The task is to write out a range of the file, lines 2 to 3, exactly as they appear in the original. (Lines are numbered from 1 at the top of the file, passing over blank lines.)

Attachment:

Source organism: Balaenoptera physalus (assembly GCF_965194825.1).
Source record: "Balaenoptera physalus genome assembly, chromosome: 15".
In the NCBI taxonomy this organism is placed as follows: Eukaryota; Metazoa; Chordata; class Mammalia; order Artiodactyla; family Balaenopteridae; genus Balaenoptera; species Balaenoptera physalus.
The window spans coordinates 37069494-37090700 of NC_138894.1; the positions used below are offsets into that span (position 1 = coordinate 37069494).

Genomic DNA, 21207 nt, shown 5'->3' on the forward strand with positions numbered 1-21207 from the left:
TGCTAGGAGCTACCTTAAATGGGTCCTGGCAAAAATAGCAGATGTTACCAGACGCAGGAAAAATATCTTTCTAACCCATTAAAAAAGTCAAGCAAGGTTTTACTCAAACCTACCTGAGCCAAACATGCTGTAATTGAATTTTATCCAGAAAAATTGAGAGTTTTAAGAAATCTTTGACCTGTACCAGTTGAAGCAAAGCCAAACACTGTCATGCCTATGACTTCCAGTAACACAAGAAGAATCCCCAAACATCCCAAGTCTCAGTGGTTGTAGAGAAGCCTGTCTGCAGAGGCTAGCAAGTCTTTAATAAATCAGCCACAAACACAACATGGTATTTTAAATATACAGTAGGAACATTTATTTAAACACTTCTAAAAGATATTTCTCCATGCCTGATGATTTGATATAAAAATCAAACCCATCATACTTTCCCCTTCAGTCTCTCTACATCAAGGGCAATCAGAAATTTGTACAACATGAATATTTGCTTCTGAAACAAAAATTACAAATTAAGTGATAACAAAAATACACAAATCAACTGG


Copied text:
Source record: "Balaenoptera physalus genome assembly, chromosome: 15".
In the NCBI taxonomy this organism is placed as follows: Eukaryota; Metazoa; Chordata; class Mammalia; order Artiodactyla; family Balaenopteridae; genus Balaenoptera; species Balaenoptera physalus.